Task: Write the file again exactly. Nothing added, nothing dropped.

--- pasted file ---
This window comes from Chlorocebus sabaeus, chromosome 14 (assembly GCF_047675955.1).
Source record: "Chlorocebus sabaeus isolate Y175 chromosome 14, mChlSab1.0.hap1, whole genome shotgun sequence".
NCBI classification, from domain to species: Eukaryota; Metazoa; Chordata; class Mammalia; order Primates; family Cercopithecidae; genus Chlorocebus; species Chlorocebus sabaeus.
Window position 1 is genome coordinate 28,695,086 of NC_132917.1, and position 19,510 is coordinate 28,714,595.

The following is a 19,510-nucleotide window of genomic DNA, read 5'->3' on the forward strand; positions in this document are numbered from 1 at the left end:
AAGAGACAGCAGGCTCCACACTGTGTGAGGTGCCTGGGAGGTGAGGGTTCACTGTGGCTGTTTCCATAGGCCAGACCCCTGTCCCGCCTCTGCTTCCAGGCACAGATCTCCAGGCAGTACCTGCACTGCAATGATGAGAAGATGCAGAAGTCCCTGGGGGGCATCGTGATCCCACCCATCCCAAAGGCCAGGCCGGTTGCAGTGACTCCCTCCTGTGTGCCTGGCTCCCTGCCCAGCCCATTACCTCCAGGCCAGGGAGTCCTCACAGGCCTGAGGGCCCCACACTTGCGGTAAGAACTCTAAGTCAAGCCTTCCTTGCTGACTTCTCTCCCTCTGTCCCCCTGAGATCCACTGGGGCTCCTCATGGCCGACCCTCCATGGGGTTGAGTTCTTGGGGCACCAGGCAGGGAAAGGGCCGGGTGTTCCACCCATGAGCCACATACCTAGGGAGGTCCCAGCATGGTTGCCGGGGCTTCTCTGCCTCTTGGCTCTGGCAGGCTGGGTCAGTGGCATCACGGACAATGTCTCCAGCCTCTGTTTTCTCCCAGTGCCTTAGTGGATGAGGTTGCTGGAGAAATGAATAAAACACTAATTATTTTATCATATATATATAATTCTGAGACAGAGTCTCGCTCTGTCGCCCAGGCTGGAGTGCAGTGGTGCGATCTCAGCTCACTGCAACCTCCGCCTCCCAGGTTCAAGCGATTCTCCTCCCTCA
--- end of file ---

This window comes from Chlorocebus sabaeus, chromosome 14 (assembly GCF_047675955.1).
Source record: "Chlorocebus sabaeus isolate Y175 chromosome 14, mChlSab1.0.hap1, whole genome shotgun sequence".
NCBI classification, from domain to species: Eukaryota; Metazoa; Chordata; class Mammalia; order Primates; family Cercopithecidae; genus Chlorocebus; species Chlorocebus sabaeus.
Window position 1 is genome coordinate 28,695,086 of NC_132917.1, and position 19,510 is coordinate 28,714,595.

The following is a 19,510-nucleotide window of genomic DNA, read 5'->3' on the forward strand; positions in this document are numbered from 1 at the left end:
AAGAGACAGCAGGCTCCACACTGTGTGAGGTGCCTGGGAGGTGAGGGTTCACTGTGGCTGTTTCCATAGGCCAGACCCCTGTCCCGCCTCTGCTTCCAGGCACAGATCTCCAGGCAGTACCTGCACTGCAATGATGAGAAGATGCAGAAGTCCCTGGGGGGCATCGTGATCCCACCCATCCCAAAGGCCAGGCCGGTTGCAGTGACTCCCTCCTGTGTGCCTGGCTCCCTGCCCAGCCCATTACCTCCAGGCCAGGGAGTCCTCACAGGCCTGAGGGCCCCACACTTGCGGTAAGAACTCTAAGTCAAGCCTTCCTTGCTGACTTCTCTCCCTCTGTCCCCCTGAGATCCACTGGGGCTCCTCATGGCCGACCCTCCATGGGGTTGAGTTCTTGGGGCACCAGGCAGGGAAAGGGCCGGGTGTTCCACCCATGAGCCACATACCTAGGGAGGTCCCAGCATGGTTGCCGGGGCTTCTCTGCCTCTTGGCTCTGGCAGGCTGGGTCAGTGGCATCACGGACAATGTCTCCAGCCTCTGTTTTCTCCCAGTGCCTTAGTGGATGAGGTTGCTGGAGAAATGAATAAAACACTAATTATTTTATCATATATATATAATTCTGAGACAGAGTCTCGCTCTGTCGCCCAGGCTGGAGTGCAGTGGTGCGATCTCAGCTCACTGCAACCTCCGCCTCCCAGGTTCAAGCGATTCTCCTCCCTCA